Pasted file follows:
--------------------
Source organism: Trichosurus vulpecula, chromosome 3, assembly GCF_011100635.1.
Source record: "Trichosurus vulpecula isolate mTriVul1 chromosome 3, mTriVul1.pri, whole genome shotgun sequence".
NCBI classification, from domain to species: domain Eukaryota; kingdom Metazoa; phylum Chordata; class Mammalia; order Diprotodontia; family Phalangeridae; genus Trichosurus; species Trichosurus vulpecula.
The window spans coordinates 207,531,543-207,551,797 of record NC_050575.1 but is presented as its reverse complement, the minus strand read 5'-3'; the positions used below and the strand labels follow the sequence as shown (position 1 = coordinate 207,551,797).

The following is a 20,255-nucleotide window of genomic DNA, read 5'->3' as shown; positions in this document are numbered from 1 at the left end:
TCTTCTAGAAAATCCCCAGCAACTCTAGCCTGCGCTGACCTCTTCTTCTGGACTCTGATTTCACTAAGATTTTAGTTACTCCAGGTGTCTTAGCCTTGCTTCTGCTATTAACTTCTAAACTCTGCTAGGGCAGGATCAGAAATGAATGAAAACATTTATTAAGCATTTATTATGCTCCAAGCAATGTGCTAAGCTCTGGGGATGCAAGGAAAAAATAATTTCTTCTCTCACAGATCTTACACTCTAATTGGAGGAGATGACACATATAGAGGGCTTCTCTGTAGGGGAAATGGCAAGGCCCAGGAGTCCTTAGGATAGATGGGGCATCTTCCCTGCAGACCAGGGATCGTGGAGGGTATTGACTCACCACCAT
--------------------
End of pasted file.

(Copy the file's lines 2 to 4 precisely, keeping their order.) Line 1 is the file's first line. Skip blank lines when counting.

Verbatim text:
Source record: "Trichosurus vulpecula isolate mTriVul1 chromosome 3, mTriVul1.pri, whole genome shotgun sequence".
NCBI classification, from domain to species: domain Eukaryota; kingdom Metazoa; phylum Chordata; class Mammalia; order Diprotodontia; family Phalangeridae; genus Trichosurus; species Trichosurus vulpecula.
The window spans coordinates 207,531,543-207,551,797 of record NC_050575.1 but is presented as its reverse complement, the minus strand read 5'-3'; the positions used below and the strand labels follow the sequence as shown (position 1 = coordinate 207,551,797).